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Today's Stichomancy for Jack Nicholson

The first excerpt represents the element of Air. It speaks of mental influences and the process of thought, and is drawn from Chita: A Memory of Last Island by Lafcadio Hearn:

Destruction were scattering visible seed! ... Such were the days; and each day the terror-stricken city offered up its hecatomb to death; and the faces of all the dead were yellow as flame!

"DECEDE--; "DECEDEE--; "FALLECIO;"--"DIED." ... On the door-posts, the telegraph-poles, the pillars of verandas, the lamps,--over the government letter-boxes,--everywhere glimmered the white annunciations of death. All the city was spotted with them. And lime was poured into the gutters; and huge purifying fires were kindled after sunset.

The nights began with a black heat;--there were hours when the

The second excerpt represents the element of Fire. It speaks of emotional influences and base passions, and is drawn from The Silverado Squatters by Robert Louis Stevenson:

but Irvine as a friend of the family, at so much a day, was too bald an imposition, and at length, on the afternoon of the fourth or fifth day of our connection, I explained to him, as clearly as I could, the light in which I had grown to regard his presence. I pointed out to him that I could not continue to give him a salary for spitting on the floor; and this expression, which came after a good many others, at last penetrated his obdurate wits. He rose at once, and said if that was the way he was going to be spoke to, he reckoned he would quit. And, no one interposing, he departed.

So far, so good. But we had no firewood. The next

The third excerpt represents the element of Water. It speaks of pure spiritual influences and feelings of love, and is drawn from Eve and David by Honore de Balzac:

to some elderly country gentleman."

"She would disgrace herself if you did," Cointet returned in his dry way. "Better marry her to some capable, ambitious young man; you could help him with your influence, and he would make a good position for his wife."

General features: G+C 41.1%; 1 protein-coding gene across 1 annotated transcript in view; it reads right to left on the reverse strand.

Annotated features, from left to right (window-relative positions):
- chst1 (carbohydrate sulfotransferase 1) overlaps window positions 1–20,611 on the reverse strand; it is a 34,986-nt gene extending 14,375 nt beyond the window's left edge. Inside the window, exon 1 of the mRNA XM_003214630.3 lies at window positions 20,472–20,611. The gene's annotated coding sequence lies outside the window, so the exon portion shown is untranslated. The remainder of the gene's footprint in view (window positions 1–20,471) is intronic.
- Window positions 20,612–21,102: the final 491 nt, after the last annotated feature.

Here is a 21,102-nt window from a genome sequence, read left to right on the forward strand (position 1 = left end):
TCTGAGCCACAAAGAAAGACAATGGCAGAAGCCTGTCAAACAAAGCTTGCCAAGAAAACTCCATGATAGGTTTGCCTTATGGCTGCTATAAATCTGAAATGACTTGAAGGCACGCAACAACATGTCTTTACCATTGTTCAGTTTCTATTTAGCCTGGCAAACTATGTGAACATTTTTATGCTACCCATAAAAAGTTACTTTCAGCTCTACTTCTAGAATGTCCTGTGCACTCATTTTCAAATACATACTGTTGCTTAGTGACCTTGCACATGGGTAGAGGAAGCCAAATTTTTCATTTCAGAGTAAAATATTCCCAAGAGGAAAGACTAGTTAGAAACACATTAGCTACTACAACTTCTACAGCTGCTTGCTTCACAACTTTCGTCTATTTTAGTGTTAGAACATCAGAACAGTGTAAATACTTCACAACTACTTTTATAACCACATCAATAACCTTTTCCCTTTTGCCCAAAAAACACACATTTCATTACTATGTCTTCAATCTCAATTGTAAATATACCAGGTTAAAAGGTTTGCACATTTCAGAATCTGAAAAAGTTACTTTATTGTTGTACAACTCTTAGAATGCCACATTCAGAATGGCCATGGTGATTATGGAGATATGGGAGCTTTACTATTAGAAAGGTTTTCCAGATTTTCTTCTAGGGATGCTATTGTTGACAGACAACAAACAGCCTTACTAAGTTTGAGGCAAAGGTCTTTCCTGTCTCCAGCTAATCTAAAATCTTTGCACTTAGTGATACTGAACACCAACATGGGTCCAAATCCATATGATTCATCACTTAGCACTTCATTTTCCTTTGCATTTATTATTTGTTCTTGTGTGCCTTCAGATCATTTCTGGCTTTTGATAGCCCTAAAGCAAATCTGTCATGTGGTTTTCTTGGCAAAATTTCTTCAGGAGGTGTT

"We shall see," said Francis du Hautoy; "her godmother ought to be consulted first, in any case."

When M. de Bargeton died, his wife sold the great house in the Rue du Minage. Mme. de Senonches, finding her own house scarcely large enough, persuaded M. de Senonches to buy the Hotel de Bargeton, the cradle of Lucien Chardon's ambitions, the scene of the earliest events

The fourth excerpt represents the element of Earth. It speaks of physical influences and the impact of the unseen on the visible world, and is drawn from An Inland Voyage by Robert Louis Stevenson:

cathedral and the river are probably the two oldest things for miles around; and certainly they have both a grand old age.

The Sacristan took us to the top of one of the towers, and showed us the five bells hanging in their loft. From above, the town was a tesselated pavement of roofs and gardens; the old line of rampart was plainly traceable; and the Sacristan pointed out to us, far across the plain, in a bit of gleaming sky between two clouds, the towers of Chateau Coucy.

I find I never weary of great churches. It is my favourite kind of mountain scenery. Mankind was never so happily inspired as when it made a cathedral: a thing as single and specious as a statue to